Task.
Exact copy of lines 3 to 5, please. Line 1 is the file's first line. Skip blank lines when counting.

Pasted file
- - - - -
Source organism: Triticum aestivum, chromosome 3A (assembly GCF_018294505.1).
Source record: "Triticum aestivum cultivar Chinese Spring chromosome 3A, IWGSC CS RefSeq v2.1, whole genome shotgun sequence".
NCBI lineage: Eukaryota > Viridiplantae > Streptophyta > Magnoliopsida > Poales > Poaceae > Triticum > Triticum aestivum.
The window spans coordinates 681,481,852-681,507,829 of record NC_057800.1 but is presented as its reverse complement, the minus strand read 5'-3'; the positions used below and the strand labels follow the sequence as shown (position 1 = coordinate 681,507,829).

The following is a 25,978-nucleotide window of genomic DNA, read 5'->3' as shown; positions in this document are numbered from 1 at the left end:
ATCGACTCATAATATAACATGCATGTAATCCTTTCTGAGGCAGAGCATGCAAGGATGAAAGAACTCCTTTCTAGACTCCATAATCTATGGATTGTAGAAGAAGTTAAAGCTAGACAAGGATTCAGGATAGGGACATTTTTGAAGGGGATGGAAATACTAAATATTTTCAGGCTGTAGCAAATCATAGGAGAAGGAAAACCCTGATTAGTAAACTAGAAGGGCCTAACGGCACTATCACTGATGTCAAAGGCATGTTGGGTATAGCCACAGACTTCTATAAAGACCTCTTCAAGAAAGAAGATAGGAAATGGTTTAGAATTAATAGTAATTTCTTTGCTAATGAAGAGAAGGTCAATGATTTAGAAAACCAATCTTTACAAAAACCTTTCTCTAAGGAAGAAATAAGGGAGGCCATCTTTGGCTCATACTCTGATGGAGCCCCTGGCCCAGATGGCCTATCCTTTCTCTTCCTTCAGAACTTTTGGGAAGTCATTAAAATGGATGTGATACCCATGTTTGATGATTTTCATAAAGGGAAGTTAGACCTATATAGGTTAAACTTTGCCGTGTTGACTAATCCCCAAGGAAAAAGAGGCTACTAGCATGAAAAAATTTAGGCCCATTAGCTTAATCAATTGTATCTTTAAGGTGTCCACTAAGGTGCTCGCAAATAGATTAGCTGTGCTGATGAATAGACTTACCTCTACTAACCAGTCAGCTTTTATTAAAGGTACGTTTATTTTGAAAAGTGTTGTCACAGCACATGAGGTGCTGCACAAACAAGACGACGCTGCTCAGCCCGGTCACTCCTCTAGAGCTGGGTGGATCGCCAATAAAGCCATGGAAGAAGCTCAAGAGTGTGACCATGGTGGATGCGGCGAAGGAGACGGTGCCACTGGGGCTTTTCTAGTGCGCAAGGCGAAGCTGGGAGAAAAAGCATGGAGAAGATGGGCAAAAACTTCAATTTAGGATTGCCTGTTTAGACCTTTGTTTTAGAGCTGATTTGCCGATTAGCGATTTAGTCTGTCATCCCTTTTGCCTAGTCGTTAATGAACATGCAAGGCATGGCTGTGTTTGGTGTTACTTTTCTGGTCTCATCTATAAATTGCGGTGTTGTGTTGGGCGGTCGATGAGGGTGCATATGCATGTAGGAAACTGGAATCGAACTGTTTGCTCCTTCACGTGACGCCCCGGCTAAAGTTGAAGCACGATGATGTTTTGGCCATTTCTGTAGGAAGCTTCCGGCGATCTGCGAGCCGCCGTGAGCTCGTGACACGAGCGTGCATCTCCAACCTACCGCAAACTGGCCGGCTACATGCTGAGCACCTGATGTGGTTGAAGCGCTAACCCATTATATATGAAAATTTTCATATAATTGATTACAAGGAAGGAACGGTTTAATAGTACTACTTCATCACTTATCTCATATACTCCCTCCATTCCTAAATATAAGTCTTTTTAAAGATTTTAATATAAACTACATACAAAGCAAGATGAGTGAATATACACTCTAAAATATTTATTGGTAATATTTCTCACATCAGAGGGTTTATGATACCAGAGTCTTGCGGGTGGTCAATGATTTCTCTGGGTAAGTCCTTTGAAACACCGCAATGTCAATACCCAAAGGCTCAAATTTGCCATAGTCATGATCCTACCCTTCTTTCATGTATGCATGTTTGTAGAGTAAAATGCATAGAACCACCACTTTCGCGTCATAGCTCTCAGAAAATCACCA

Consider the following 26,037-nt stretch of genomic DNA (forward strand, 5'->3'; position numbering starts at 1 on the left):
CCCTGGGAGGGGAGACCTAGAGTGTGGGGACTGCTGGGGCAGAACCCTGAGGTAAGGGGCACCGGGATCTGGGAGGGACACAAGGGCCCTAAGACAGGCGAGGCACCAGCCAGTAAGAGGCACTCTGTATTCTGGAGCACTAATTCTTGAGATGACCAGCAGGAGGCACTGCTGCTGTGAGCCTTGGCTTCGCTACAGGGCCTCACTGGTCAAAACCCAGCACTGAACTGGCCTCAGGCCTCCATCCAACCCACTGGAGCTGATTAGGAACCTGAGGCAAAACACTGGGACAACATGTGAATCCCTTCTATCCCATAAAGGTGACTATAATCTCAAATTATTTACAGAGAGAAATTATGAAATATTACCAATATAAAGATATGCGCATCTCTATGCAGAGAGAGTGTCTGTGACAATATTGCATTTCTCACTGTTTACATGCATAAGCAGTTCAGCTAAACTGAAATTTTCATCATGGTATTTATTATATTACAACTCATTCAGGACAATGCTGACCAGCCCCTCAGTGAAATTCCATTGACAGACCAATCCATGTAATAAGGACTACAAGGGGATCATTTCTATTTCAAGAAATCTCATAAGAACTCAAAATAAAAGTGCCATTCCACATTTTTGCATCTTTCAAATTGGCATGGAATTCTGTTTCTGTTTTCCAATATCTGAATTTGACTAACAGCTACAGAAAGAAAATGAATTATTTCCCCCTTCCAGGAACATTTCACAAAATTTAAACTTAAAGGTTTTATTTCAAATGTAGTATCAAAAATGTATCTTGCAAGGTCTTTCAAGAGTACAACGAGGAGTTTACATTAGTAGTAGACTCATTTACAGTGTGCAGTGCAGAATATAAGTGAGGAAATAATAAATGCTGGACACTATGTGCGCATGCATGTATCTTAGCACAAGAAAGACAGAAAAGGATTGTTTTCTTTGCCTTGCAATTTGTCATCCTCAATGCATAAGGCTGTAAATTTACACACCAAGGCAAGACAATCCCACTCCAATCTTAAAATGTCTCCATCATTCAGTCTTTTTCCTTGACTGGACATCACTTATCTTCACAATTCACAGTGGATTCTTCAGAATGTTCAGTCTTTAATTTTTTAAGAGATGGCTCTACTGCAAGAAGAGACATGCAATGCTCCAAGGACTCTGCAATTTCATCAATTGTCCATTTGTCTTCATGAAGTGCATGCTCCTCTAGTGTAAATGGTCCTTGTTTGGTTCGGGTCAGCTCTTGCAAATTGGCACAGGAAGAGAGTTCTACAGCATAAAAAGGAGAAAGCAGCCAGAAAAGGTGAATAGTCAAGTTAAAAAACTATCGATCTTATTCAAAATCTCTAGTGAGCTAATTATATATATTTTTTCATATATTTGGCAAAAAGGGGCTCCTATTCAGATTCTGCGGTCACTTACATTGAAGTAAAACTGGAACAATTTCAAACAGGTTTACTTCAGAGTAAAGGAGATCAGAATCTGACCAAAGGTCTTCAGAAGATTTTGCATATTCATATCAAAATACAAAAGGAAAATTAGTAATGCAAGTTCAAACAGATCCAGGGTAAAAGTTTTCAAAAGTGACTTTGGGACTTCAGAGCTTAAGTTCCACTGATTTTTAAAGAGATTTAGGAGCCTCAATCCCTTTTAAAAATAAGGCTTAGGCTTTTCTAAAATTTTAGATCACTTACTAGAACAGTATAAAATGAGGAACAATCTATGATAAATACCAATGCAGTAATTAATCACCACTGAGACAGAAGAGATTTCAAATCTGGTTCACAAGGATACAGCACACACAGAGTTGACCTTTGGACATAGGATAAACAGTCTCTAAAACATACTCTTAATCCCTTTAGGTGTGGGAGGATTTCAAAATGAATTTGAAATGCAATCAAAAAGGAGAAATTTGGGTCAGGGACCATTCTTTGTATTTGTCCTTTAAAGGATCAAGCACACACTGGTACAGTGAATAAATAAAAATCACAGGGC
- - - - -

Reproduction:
NCBI lineage: Eukaryota > Viridiplantae > Streptophyta > Magnoliopsida > Poales > Poaceae > Triticum > Triticum aestivum.
The window spans coordinates 681,481,852-681,507,829 of record NC_057800.1 but is presented as its reverse complement, the minus strand read 5'-3'; the positions used below and the strand labels follow the sequence as shown (position 1 = coordinate 681,507,829).

The following is a 25,978-nucleotide window of genomic DNA, read 5'->3' as shown; positions in this document are numbered from 1 at the left end: